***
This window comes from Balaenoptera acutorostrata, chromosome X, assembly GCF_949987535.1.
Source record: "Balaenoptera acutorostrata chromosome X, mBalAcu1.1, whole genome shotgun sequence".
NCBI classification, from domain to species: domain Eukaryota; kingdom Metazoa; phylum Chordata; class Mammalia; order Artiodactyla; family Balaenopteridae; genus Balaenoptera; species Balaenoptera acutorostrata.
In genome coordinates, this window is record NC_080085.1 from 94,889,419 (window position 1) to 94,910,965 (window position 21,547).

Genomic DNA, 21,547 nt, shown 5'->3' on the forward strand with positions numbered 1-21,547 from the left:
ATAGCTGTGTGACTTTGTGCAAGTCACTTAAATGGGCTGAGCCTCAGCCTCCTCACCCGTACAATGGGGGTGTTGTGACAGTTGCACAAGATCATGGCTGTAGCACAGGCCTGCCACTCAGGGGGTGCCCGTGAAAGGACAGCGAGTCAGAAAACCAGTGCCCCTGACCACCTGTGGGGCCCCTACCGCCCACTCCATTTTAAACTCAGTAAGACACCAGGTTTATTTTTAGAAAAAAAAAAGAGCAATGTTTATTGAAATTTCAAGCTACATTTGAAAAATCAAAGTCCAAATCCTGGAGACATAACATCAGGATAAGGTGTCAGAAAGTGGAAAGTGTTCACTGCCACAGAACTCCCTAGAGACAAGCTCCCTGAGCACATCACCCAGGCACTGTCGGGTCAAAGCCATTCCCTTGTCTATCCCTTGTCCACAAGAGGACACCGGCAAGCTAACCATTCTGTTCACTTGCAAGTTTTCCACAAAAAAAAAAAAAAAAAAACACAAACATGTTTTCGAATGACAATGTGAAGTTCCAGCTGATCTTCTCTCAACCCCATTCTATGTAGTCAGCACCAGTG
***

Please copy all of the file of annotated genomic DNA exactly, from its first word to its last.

This window comes from Balaenoptera acutorostrata, chromosome X, assembly GCF_949987535.1.
Source record: "Balaenoptera acutorostrata chromosome X, mBalAcu1.1, whole genome shotgun sequence".
NCBI classification, from domain to species: domain Eukaryota; kingdom Metazoa; phylum Chordata; class Mammalia; order Artiodactyla; family Balaenopteridae; genus Balaenoptera; species Balaenoptera acutorostrata.
In genome coordinates, this window is record NC_080085.1 from 94,889,419 (window position 1) to 94,910,965 (window position 21,547).

Genomic DNA, 21,547 nt, shown 5'->3' on the forward strand with positions numbered 1-21,547 from the left:
ATAGCTGTGTGACTTTGTGCAAGTCACTTAAATGGGCTGAGCCTCAGCCTCCTCACCCGTACAATGGGGGTGTTGTGACAGTTGCACAAGATCATGGCTGTAGCACAGGCCTGCCACTCAGGGGGTGCCCGTGAAAGGACAGCGAGTCAGAAAACCAGTGCCCCTGACCACCTGTGGGGCCCCTACCGCCCACTCCATTTTAAACTCAGTAAGACACCAGGTTTATTTTTAGAAAAAAAAAAGAGCAATGTTTATTGAAATTTCAAGCTACATTTGAAAAATCAAAGTCCAAATCCTGGAGACATAACATCAGGATAAGGTGTCAGAAAGTGGAAAGTGTTCACTGCCACAGAACTCCCTAGAGACAAGCTCCCTGAGCACATCACCCAGGCACTGTCGGGTCAAAGCCATTCCCTTGTCTATCCCTTGTCCACAAGAGGACACCGGCAAGCTAACCATTCTGTTCACTTGCAAGTTTTCCACAAAAAAAAAAAAAAAAAAACACAAACATGTTTTCGAATGACAATGTGAAGTTCCAGCTGATCTTCTCTCAACCCCATTCTATGTAGTCAGCACCAGTG